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Drug Pricing And Victims' Rights Proposals May Appear On Ohio Ballot In November

Voters cast ballots at the Franklin County Board of Elections in Columbus on the first weekend of in-person early voting.
Karen Kasler
Ohio Public Radio

In this fall's special election, prescription drug prices and the rights afforded to the victim of a crime are the subjects of two statewide ballot issues that will likely reach Ohio voters. 

All measures had until Wednesday to submit enough valid signatures to make the November 7 ballot.

The Ohio Drug Price Relief Act qualified for November's ballot, reaching more than 180,000 signatures. It's a citizen-initiated statute that would bar state agencies from buying drugs at prices higher than what's paid by the U.S. Department of Veterans Affairs, which receives deep discounts.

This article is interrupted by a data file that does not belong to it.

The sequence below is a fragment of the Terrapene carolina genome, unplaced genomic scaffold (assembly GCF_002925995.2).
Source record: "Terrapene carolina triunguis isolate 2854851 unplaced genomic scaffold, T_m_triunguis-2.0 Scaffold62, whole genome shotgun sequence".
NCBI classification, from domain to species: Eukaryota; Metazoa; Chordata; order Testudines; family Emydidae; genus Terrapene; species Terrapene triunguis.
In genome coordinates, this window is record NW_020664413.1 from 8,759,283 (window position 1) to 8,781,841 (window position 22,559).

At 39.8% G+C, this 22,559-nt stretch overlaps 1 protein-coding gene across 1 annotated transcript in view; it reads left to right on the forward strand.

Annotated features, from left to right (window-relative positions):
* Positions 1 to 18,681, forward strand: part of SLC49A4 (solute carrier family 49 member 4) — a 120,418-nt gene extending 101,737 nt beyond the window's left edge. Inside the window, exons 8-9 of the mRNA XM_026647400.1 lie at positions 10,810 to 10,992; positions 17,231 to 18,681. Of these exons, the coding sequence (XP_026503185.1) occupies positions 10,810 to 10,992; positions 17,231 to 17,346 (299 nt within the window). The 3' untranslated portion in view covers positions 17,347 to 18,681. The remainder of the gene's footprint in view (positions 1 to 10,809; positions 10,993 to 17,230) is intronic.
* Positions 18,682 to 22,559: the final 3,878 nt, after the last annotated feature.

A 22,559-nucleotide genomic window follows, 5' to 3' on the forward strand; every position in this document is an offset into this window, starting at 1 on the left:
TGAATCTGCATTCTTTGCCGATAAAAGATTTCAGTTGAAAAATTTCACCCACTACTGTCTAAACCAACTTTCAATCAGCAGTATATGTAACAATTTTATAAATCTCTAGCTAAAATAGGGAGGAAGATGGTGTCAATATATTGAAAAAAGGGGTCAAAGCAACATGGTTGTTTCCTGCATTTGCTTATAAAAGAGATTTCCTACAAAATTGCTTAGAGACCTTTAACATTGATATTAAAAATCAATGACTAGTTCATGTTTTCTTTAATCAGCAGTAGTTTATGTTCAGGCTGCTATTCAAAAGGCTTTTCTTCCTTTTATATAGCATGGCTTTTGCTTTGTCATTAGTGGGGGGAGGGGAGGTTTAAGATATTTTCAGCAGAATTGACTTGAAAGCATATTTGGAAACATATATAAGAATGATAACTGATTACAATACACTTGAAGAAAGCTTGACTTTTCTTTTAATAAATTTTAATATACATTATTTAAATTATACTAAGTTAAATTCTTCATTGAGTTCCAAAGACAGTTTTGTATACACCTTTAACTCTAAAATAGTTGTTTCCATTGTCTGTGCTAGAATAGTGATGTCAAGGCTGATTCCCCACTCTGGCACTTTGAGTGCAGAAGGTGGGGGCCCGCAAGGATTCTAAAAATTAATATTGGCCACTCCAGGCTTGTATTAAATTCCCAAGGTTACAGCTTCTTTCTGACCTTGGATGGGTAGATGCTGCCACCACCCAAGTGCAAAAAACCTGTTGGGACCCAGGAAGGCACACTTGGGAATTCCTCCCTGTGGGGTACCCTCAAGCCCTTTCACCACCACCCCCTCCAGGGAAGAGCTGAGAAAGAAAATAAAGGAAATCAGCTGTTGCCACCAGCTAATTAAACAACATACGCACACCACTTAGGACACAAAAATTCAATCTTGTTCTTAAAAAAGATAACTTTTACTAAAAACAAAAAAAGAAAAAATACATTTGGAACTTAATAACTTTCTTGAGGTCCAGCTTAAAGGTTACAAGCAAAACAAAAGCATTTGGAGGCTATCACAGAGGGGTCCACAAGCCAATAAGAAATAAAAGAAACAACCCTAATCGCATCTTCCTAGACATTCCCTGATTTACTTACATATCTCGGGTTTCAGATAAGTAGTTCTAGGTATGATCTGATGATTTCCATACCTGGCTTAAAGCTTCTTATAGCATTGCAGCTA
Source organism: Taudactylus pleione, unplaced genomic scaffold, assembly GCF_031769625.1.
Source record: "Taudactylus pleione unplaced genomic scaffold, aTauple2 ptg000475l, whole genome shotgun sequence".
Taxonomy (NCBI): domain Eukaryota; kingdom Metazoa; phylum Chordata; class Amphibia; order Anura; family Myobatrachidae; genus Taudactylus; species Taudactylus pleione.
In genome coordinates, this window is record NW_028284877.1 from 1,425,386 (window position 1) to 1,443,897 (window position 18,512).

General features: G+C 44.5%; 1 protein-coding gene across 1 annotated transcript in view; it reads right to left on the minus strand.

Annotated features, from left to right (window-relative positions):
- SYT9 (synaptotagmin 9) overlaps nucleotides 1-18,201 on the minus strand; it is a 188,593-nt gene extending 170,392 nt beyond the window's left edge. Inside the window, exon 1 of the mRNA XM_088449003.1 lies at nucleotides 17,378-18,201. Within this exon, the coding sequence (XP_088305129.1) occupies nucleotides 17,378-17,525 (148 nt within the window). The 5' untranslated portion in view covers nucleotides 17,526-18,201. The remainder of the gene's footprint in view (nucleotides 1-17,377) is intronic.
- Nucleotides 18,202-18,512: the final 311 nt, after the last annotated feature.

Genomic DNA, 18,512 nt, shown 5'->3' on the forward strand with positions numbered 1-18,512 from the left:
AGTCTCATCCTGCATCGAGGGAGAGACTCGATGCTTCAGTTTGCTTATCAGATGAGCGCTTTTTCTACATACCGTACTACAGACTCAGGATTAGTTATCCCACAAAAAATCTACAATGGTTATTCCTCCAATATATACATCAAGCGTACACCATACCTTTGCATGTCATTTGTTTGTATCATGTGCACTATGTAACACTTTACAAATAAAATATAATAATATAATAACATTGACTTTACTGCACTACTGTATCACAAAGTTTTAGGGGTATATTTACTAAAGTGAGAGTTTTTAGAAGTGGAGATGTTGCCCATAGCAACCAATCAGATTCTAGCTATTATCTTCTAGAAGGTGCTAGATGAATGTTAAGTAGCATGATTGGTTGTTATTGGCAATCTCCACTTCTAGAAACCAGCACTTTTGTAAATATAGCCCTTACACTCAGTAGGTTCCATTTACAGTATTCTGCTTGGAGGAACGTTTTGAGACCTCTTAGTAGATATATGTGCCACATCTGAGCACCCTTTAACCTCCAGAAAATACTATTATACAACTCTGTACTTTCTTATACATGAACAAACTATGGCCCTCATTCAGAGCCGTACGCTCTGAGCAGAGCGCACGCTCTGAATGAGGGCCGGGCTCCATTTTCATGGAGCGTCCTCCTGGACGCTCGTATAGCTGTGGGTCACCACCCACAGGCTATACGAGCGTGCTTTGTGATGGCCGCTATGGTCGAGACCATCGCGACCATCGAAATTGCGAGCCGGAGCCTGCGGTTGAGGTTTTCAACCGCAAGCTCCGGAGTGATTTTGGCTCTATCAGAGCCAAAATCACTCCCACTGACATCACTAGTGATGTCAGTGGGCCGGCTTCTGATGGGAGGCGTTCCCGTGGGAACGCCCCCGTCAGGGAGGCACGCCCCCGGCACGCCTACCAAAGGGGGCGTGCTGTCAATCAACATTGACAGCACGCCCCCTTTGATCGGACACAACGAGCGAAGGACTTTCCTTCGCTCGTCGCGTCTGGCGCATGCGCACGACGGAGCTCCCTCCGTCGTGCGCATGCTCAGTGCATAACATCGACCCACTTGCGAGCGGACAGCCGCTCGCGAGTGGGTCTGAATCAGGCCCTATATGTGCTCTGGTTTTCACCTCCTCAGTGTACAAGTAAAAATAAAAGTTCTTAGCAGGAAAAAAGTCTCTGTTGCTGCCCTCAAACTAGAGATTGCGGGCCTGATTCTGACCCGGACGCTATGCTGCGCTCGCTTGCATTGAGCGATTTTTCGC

Signatures for a second proposed Constitutional amendment, nicknamed Marsy's Law, are being reviewed. It would give victims of a crime, and their families, the same rights as an accused or convicted criminal, including the right to be heard at a plea or sentencing proceeding.

A third measure to overhaul the state's Congressional map-making process will have to wait for 2018. After the proposal's language encountered some hurldes, the signatures for this petition have not yet been submitted.